Friday, 14 November 2014

15th and 16th November

This week's Classical Break is a recording of a lunchtime concert given at the Holburne Museum, Bath on November 11th, 2014. 
Below are the programme notes by the concert's co-organiser, Edna Blackwell, from which the radio script has been shamelessly drawn. Thanks to the Holburne Museum for allowing us to record the concert for your listening delight!

The Holburne Museum

Lunchtime Concert Tuesday, 11th November at 1.10pm

 For the Fallen

Ludlow and Teme by Ivor Gurney

Bruce Evans (tenor)
Edna Blackwell (piano)
and The Remembrance Quartet

A Shropshire Lad by George Butterworth
and songs by Rudi Stephan and W. Denis Browne

Niall Hoskin (baritone)
Steven Hollas (piano)

All today’s composers were born within 5 years of each other. By the end of the First World War three – the Englishmen Butterworth and Browne and the German Stephan – were dead, the other (Ivor Gurney) psychologically damaged.

Ivor Gurney was born in 1890 in Gloucester. A scholarship took him to the Royal College of Music to study composition with Stanford.
He was equally talented as poet and musician writing nearly 900 poems between 1913 and 1926 and continuing to write poems long after his ability to compose coherent music ceased.
At first rejected for military service he joined the Army in 1915 and served in France where he was wounded, gassed and shellshocked. After treatment in military and mental hospitals he resumed his studies at the R.C.M, this time with Vaughan Williams.
Leaving college in 1921 he returned to Gloucester where he failed to find permanent employment and felt he was being rejected both as a composer and a poet.
He threatened suicide and the instability which seemed like eccentricity before the war was aggravated by his feverish activity in producing poems and songs and, of course, his war experiences eventually leading to his admission to Gloucester Mental Hospital.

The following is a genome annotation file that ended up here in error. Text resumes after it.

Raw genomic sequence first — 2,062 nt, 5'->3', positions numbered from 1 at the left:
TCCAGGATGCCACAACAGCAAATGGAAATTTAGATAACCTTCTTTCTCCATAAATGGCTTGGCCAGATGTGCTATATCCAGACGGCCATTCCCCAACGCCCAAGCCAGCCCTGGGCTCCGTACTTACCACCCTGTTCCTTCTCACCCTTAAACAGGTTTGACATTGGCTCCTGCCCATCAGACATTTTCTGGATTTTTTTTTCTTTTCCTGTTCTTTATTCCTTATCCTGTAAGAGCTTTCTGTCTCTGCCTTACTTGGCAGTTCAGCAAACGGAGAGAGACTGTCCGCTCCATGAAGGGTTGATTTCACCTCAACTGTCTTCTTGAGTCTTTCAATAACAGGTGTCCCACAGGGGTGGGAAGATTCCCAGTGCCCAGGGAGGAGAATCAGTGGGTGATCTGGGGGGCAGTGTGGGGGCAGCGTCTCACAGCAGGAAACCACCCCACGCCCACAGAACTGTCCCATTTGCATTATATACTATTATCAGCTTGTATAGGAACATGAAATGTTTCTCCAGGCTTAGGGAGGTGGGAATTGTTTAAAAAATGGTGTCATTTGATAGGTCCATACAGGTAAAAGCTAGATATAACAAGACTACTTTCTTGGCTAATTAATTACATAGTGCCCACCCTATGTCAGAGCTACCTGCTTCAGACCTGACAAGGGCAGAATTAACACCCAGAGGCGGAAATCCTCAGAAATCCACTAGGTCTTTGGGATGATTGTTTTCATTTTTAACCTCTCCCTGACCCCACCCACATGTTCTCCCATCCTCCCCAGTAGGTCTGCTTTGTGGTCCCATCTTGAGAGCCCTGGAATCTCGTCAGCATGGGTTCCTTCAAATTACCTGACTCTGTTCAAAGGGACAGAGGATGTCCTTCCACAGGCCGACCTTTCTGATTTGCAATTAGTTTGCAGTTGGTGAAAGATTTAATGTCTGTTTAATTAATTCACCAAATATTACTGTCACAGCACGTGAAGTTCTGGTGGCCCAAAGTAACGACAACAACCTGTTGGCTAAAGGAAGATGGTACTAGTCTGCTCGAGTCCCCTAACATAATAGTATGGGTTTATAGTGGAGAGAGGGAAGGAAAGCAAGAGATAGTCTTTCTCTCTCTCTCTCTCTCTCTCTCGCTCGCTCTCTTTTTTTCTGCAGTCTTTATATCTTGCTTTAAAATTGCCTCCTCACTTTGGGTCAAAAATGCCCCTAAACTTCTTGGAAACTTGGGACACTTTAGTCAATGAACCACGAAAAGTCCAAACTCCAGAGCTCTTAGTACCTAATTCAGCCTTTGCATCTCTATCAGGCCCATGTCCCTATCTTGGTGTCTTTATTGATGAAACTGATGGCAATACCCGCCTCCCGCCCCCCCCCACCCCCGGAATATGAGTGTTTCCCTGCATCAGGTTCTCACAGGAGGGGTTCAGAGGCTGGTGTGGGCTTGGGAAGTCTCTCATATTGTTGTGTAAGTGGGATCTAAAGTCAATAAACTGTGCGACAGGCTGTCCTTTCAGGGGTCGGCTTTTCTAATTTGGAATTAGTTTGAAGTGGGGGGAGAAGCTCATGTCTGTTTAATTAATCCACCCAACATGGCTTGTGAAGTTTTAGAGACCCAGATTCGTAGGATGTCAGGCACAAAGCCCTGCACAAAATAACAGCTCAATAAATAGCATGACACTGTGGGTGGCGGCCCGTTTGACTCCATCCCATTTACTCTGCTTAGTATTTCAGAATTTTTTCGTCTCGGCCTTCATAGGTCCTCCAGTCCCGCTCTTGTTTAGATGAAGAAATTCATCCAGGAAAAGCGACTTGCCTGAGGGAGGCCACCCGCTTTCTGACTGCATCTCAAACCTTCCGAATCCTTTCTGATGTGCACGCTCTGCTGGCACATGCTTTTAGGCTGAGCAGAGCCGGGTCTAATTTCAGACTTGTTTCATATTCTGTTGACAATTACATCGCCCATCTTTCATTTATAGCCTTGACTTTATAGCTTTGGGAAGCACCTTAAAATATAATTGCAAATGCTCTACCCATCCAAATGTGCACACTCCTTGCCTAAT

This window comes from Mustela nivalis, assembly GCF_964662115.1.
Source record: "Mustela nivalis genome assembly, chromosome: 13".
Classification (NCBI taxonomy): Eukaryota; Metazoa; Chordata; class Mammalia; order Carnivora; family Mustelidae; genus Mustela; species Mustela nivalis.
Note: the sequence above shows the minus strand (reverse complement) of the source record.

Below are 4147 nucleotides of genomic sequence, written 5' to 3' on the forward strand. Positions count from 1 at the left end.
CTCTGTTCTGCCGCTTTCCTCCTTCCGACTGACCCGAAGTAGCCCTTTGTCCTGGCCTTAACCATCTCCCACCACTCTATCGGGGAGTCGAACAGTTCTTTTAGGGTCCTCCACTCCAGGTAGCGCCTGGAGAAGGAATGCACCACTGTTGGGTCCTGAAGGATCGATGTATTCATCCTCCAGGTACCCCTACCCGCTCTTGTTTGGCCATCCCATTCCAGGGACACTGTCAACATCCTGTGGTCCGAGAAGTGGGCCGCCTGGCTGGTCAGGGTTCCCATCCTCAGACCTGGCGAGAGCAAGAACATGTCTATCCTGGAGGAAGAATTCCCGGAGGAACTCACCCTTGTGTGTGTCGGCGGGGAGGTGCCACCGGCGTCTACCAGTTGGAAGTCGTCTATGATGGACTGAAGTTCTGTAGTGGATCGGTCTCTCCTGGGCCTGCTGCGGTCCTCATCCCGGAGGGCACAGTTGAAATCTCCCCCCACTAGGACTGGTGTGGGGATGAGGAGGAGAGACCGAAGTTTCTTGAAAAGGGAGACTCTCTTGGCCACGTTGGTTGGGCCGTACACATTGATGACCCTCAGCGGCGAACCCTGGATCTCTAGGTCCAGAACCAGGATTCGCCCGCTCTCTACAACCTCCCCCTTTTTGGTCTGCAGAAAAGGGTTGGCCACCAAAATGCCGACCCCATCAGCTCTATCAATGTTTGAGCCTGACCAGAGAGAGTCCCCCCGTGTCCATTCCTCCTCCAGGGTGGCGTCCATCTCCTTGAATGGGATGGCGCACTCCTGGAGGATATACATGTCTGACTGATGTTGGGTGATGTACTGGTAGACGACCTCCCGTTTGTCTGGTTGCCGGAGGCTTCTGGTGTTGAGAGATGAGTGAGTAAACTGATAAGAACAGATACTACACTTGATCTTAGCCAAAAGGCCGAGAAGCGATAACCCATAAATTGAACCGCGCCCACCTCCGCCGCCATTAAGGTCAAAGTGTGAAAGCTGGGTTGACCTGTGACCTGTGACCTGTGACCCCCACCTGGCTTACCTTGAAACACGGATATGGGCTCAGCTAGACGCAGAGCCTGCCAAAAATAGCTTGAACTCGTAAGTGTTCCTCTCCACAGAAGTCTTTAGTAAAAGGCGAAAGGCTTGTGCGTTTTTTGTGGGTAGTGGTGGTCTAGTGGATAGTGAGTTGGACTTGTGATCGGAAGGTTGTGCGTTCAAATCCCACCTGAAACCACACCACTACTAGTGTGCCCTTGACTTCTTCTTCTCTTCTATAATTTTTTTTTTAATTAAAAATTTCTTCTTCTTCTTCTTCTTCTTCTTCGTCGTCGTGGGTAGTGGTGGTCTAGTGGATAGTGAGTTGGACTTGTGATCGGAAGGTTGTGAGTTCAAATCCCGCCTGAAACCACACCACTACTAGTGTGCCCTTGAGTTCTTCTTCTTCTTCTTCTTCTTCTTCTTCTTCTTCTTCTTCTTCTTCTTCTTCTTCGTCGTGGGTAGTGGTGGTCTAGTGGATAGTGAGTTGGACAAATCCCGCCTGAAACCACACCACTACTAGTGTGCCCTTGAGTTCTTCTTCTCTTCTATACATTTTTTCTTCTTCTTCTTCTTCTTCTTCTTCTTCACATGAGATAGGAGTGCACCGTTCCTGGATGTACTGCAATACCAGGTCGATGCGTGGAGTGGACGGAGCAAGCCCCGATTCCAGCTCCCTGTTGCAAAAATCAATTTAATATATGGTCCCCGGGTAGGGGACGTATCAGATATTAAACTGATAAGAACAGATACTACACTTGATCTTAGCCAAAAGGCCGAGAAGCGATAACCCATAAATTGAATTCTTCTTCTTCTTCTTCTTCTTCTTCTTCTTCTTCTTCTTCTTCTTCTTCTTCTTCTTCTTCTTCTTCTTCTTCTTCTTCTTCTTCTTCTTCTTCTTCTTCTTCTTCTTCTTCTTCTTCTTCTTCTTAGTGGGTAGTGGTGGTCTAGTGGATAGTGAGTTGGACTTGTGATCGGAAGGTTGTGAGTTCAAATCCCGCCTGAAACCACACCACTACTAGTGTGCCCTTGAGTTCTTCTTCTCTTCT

Gurney rarely set his own poems and was drawn to A.E. Housman for his two song cycles ‘Ludlow and Teme’ and ‘Western Playland’ which were eventually published in 1923 and 1926 after much revision, a process which he continued throughout his composing life.
The seven songs of ‘Ludlow and Teme’ were all probably written in 1919. There is no attempt at musical narrative or cross reference between the songs. He rarely uses word painting, instead he captures changing moods in his accompaniments. The tonality is fluid, the music hovers around rather than settles into a key.
Gurney very much admired Vaughan Williams’ song cycle ‘On Wenlock Edge’ which uses an accompaniment of piano and string quartet, he follows this idea for both his song cycles.
With his deteriorating mental health, musical friends, particularly Marion Scott, had to take over preserving and preparing his manuscripts for publication.
In a letter to a friend, Gurney wrote ‘My Housman cycle is to be done at a party at the Scotts in March (1920), Stewart Wilson as the singer and the Philharmonic Quartet and myself as back ground’. This is a very apt description of the role of the accompanying instruments.